written by owen on 2020-Feb-11.
Web search has been long used as a way to solve difficult problems or random road blocks in progress. Check stack-over-flow, search github, look at other people's code. There is only so much you can search for on the internet when it comes to solving problems but usually there is a half solution * 0.5. The rise of stackoverflow came from this need to find the answers to questions that were already asked. Now search has become a way to excuse convoluted complications. You can make your wheel as big as you want as long as it is searchable. You can find it with a simple web search but only if you know what to look for.
Searching on the internet is itself a skill that has to be learned and developed over time. Internet search is not foolproof, there is no certainty that your first search query will result in the correct answer or any answer at all. More times than not constantly searching for solutions on the internet will lead to a weaker mental model and you begin to lean on its existence. Depending on the size of the problem and your ability to decode the answer, a search may add hundreds or thousands of code lines to your project. The programmer may even spend days or weeks searching + reading unrelated solutions or slightly similar code then rise up with nothing in hand.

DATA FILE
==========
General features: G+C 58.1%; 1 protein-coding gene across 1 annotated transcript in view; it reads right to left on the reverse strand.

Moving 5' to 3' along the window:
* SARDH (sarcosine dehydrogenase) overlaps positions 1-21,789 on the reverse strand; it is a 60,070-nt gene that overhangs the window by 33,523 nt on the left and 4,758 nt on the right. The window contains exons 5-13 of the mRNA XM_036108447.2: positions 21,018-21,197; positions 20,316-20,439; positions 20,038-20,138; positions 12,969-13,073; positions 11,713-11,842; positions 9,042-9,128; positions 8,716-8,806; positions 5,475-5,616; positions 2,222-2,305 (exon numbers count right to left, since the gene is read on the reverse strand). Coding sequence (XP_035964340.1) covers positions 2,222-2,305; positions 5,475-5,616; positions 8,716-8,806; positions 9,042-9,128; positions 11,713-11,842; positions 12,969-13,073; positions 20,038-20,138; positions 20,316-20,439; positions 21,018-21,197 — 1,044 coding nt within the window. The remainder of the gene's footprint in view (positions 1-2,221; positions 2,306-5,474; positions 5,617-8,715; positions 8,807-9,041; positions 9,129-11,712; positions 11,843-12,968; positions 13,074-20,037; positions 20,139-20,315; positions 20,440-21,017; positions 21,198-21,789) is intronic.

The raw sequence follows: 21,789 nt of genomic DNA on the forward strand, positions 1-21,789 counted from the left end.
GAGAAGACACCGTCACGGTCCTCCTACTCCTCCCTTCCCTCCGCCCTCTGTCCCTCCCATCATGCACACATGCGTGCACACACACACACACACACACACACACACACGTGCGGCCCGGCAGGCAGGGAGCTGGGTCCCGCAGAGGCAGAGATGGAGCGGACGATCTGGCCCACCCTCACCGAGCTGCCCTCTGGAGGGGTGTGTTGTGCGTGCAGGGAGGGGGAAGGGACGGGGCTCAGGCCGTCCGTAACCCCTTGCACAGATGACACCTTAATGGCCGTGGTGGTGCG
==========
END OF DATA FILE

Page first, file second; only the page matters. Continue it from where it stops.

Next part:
The growing complexity of programming languages, editors, APIs and frameworks have led to a whole slew videos tutorials aimed at new people who want to jump in on the bleeding edge of programming (sometimes with a fee). The internet is a tutorial machine and the machine is feeding itself. The more complicated the more questions there will be resulting in more searches until everything is measured by search.
The growing dependance on search as a "problem solving tool" might have side effects that we are yet to fully uncover. Blindly following trends design to waste your time and enslave your cognitive growth. I am not yet sure.